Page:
This is an excellent instrument for beginners in terms of air and coordination. This isn’t to say it’s always simple; the finger combination may be complex at first, but anyone can play it with practice. This table will show you how to finger important recorder notes (not including alternate fingerings).
Note that fingers 1, 2, and 3 are from the left hand, whereas fingers 4, 5, 6, and 7 are from the right. The left hand is on top!
I’ll start at the bottom and move up.
|Low C||Thumb, 1, 2, 3, 4, 5, 6, 7,|
|C#/Db||Thumb, 1, 2, 3, 4, 5, 6, half 7,|
|D on recorder||Thumb, 1, 2, 3, 4, 5, 6,|
|D#/Eb||Thumb, 1, 2, 3, 4, 5, half 6,|
|E||Thumb, 1, 2, 3, 4, 5,|
|F on recorder||Thumb, 1, 2, 3, 4, 6, 7,|
|F#/Gb||Thumb, 1, 2, 3, 5, 6,|
|G||Thumb, 1, 2, 3,|
|G#/Ab||Thumb, 1, 2, 4, 5,|
|A||Thumb, 1, 2,|
|A#/Bb||Thumb, 1, 3, 4,|
|B note on recorder||Thumb, 1,|
|High C||Thumb, 2,|
|D#/Eb||2, 3, 4, 5, 6,|
|High E||Half thumb, 1, 2, 3, 4, 5,|
|F||Half thumb, 1, 2, 3, 4, 6,|
|F#/Gb||Half thumb, 1, 2, 3, 5,|
|G||Half thumb, 1, 2, 3,|
|G#/Ab||Half thumb, 1, 2, 4,|
|High A||Half thumb, 1, 2,|
Further higher notes are available; however, they are rarely used in recorder music.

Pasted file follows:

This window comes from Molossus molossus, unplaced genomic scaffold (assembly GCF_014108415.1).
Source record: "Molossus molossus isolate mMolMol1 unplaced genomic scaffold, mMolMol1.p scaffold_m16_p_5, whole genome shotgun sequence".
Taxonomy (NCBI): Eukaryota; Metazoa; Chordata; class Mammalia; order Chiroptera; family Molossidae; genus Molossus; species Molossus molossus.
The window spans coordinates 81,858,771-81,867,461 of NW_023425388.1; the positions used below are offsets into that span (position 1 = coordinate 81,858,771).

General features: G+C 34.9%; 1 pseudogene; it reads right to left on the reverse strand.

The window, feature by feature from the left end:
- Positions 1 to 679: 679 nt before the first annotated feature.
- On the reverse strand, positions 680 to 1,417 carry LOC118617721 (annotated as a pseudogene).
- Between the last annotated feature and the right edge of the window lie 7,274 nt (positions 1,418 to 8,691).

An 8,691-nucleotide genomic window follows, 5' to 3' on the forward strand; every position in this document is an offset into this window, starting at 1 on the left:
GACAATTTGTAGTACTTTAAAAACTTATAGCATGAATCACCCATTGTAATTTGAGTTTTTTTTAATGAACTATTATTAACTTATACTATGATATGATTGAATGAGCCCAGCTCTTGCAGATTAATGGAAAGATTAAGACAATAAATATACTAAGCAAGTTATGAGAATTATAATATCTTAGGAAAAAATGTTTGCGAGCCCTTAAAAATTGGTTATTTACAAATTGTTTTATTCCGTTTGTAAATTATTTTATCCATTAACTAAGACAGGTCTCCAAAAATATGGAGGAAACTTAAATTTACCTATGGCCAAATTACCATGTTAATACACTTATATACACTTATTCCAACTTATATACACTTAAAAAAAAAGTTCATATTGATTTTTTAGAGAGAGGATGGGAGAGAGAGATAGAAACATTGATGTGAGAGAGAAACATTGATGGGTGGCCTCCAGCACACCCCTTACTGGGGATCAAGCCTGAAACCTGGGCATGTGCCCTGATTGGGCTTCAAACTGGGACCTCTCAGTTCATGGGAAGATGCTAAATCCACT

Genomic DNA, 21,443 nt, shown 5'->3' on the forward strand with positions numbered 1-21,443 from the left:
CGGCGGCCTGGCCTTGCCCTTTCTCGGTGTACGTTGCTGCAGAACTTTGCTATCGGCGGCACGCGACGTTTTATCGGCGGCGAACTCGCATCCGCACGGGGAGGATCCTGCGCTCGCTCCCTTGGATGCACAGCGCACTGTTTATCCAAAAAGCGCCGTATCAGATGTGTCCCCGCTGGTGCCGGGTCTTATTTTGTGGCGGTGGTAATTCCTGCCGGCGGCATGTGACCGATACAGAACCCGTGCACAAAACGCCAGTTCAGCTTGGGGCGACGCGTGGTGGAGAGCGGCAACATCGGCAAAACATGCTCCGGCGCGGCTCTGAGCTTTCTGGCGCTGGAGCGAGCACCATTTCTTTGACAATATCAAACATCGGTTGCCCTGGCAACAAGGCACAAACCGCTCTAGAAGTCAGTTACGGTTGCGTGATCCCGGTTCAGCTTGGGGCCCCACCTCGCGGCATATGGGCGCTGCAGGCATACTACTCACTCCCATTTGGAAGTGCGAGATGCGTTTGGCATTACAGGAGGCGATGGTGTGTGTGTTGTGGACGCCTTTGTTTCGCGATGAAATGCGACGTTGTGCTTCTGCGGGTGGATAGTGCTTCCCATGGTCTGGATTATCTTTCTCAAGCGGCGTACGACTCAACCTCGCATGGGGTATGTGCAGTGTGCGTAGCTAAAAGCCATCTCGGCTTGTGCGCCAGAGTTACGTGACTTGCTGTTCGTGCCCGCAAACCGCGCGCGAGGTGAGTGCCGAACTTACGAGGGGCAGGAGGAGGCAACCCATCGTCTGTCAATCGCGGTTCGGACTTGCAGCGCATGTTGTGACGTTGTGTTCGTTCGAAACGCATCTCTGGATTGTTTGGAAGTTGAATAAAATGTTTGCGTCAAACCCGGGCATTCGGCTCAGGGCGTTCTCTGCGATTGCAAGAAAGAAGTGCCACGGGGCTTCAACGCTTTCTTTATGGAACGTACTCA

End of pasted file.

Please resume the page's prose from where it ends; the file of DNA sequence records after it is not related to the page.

Why is it always left-hand on top?
It’s a part of the tradition. The recorder is always held with the left hand on top. The left hand is also on top of the clarinet, saxophone, and flute.
Learning the recorder with the left hand makes transferring that coordination to these instruments is easier. It’s also intended to help right-handed persons.
The right-hand work (the one at the bottom) will be considerably more dynamic and complicated in the long term.
A large portion of the notes is played with the left-hand fingers down the entire time.
It’s also how the recorder is built. If you look at the holes, you’ll notice that they’re not all even.
They move in and out of their line based on the primary curvature of the fingers. The second hole, for example, is farther over than the first and third because the middle finger usually is longer than the others.
If you play with your right hand on top, your fingers will not naturally line up with these holes.
The Half-Hole Technique
Starting with high E, you’ll need to apply the half-hole technique. This enables the vibration to push the sounds up an octave.
Here’s a simple exercise to get you started with this method.
On the recorder, press the E key (Thumb, 1, 2, 3, 4, 5). Play this note.
Now, move your thumb down a little and focus your air more. It will play high E by jumping up an octave.
Shift your thumb back and forth until you can effortlessly jump from low to high. Watch this video to learn more about the recorder notes Finger Chart.
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